When a farmer plows for planting, does he plow continually? Does he keep on breaking up and working the soil?...His God instructs him and teaches him the right way. (Isaiah 28:24,26)
I was recently asked to speak to a group of pastors about Redeeming Your Time, my book that examines God’s Word and bestselling time management books for wisdom about how we can be maximally productive for God’s glory.
Before I took the stage, a pastor spoke and passionately called the audience to ignore “secular” business books. The essence of the man’s message was that, “The only book you need is the Good Book.”
When it was my turn to speak, I knew I couldn’t bite my tongue. So I addressed the pastor’s comments head on and said, “We might not ‘need’ these ‘secular’ business books per se. But God in his common grace has given great wisdom to Christians and non-Christians alike and we would be foolish not to learn from...
Love your enemies, do good to those who hate you. (Luke 6:27)
Last week, we began exploring how our work should be uncommonly shaped by the reality of common grace: the goodness God shows to “the righteous and the unrighteous,” his friends and his enemies (see Matthew 5:45).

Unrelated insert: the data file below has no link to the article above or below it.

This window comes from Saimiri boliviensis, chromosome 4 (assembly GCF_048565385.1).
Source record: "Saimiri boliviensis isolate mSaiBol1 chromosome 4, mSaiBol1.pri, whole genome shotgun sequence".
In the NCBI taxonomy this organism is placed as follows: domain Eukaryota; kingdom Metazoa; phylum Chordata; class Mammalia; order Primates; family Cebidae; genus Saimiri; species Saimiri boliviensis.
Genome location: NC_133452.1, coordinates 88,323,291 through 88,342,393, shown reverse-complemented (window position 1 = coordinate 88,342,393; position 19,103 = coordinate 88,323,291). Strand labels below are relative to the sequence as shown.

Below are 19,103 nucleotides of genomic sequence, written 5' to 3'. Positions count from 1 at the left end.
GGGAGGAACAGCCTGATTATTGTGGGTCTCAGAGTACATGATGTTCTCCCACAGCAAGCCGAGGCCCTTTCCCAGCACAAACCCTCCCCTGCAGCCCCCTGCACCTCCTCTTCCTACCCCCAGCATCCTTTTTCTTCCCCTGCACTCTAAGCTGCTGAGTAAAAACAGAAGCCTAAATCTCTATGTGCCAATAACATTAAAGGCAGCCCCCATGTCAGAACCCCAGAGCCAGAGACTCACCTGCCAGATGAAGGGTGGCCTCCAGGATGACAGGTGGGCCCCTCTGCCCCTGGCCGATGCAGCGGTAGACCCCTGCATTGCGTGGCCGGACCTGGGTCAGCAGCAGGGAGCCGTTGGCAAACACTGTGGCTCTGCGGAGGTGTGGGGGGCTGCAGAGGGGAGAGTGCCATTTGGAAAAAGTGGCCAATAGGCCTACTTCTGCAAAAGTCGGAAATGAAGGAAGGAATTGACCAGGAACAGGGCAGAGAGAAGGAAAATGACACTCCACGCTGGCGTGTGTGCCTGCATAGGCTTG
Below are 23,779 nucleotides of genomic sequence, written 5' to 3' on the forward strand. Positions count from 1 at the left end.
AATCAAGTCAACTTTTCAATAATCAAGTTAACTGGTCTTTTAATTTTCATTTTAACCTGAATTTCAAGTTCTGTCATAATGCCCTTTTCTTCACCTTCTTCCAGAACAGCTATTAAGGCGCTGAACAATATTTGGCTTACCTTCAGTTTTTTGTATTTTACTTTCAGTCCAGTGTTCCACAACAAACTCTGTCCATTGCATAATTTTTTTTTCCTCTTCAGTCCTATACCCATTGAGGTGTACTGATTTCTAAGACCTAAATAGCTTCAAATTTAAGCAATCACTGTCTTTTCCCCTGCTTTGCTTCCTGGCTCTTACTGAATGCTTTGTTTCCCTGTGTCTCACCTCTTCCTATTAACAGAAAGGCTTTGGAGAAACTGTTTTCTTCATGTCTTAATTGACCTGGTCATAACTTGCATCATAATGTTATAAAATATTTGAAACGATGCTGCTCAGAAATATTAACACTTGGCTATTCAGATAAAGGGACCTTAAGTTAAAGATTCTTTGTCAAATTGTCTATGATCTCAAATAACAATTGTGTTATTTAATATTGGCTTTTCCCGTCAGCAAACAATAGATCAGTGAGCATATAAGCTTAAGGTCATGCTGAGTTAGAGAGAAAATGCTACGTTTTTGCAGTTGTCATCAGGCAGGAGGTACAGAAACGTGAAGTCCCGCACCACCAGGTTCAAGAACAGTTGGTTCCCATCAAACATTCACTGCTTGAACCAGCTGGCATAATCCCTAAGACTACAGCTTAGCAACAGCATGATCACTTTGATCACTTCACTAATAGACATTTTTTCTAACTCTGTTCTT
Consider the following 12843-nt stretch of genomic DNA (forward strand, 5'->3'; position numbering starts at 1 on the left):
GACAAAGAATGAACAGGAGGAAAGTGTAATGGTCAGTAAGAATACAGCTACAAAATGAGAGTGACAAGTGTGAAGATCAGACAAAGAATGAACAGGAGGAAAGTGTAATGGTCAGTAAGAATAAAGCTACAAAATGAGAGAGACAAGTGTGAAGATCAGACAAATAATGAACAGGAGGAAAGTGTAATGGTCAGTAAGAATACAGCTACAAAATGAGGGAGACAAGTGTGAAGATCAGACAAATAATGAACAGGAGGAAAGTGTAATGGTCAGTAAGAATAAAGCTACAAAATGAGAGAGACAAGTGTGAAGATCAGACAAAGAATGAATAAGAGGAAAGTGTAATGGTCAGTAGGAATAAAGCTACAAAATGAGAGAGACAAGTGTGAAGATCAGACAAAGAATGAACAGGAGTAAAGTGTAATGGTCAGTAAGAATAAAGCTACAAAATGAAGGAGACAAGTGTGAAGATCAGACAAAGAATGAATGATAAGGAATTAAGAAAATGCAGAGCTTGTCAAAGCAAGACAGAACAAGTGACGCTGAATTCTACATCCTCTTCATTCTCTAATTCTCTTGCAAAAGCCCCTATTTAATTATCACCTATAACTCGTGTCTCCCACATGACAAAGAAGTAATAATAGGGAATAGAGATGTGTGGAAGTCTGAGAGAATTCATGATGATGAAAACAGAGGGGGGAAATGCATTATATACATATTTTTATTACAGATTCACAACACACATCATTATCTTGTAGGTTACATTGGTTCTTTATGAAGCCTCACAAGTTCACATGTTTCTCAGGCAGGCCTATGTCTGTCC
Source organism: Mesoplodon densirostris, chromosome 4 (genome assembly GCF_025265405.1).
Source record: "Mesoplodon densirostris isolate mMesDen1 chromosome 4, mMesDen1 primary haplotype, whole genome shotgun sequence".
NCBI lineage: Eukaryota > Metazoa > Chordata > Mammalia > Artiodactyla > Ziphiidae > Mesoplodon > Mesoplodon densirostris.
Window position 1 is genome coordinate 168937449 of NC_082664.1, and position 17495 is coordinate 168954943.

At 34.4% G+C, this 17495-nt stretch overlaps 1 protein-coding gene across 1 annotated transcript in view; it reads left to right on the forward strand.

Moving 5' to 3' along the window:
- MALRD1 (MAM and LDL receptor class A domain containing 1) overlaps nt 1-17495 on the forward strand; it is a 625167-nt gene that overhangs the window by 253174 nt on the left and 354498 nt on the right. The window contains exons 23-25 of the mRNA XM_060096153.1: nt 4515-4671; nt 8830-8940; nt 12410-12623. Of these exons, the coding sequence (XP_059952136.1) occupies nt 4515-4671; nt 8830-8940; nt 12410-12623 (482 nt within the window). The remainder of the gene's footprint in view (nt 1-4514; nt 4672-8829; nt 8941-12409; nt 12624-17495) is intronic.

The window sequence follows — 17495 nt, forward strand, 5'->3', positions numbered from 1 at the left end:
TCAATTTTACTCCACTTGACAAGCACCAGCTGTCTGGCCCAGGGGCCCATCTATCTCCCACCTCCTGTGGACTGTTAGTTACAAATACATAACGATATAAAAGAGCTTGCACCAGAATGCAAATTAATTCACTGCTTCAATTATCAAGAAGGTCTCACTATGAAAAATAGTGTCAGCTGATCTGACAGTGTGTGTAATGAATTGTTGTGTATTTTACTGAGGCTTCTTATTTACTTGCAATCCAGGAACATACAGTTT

Today, we’ll see that common grace should lead us to be good to our enemies.
Interestingly, that’s the context of Matthew 5:45. Jesus said, “I say to you, love your enemies, and pray for those who persecute you…because [God] makes his sun rise on both evil and good people, and he lets rain fall on the righteous and the unrighteous” (Matthew 5:44-45).
You see it right? Jesus is saying that we should do good to our enemies because of God’s common grace! God is so good that he longs to do good to “the righteous and the unrighteous.” And he’s calling you and me to be the conduits for his blessings.
Now, you may not have anyone at work you’d...
[God] causes his sun to rise on the evil and the good, and sends rain on the righteous and the unrighteous. (Matthew 5:45)
When the Apostle Paul said in Ephesians 2:8 that “it is by grace you have been saved,” he was referring to God’s saving grace: the grace that, through Christ, saves human beings from their sins.
Separate from saving grace is the doctrine of God’s common grace: the goodness God shows people regardless of their relationship with or faith in him.
That’s what Jesus was referring to in today’s passage when he said that God “causes his sun to rise on the evil and the good” (Matthew 5:45). Christ was saying that, while God is the source of “every good and perfect gift” (James 1:17), God chooses to give those gifts to “the righteous” and “to ungrateful and evil people” (Luke 6:35).
So, while only Christians are recipients of God’s saving grace, every human being is a constant ...